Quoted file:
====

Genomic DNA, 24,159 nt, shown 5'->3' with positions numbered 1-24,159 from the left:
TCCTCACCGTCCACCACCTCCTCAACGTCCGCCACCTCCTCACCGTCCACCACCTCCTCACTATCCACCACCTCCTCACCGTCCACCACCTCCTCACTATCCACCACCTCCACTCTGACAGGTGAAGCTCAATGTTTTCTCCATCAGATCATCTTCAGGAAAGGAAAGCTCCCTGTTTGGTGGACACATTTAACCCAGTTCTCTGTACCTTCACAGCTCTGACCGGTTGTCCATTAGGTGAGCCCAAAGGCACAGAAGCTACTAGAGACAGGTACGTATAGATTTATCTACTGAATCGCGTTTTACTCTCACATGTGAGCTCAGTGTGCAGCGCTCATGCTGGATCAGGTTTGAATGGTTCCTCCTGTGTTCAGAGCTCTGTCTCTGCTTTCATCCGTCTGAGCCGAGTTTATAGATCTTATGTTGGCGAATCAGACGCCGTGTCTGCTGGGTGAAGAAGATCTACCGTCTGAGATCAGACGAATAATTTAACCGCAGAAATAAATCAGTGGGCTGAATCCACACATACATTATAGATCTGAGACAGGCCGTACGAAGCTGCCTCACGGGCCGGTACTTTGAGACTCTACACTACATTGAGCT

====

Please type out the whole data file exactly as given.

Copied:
Genomic DNA, 24,159 nt, shown 5'->3' with positions numbered 1-24,159 from the left:
TCCTCACCGTCCACCACCTCCTCAACGTCCGCCACCTCCTCACCGTCCACCACCTCCTCACTATCCACCACCTCCTCACCGTCCACCACCTCCTCACTATCCACCACCTCCACTCTGACAGGTGAAGCTCAATGTTTTCTCCATCAGATCATCTTCAGGAAAGGAAAGCTCCCTGTTTGGTGGACACATTTAACCCAGTTCTCTGTACCTTCACAGCTCTGACCGGTTGTCCATTAGGTGAGCCCAAAGGCACAGAAGCTACTAGAGACAGGTACGTATAGATTTATCTACTGAATCGCGTTTTACTCTCACATGTGAGCTCAGTGTGCAGCGCTCATGCTGGATCAGGTTTGAATGGTTCCTCCTGTGTTCAGAGCTCTGTCTCTGCTTTCATCCGTCTGAGCCGAGTTTATAGATCTTATGTTGGCGAATCAGACGCCGTGTCTGCTGGGTGAAGAAGATCTACCGTCTGAGATCAGACGAATAATTTAACCGCAGAAATAAATCAGTGGGCTGAATCCACACATACATTATAGATCTGAGACAGGCCGTACGAAGCTGCCTCACGGGCCGGTACTTTGAGACTCTACACTACATTGAGCT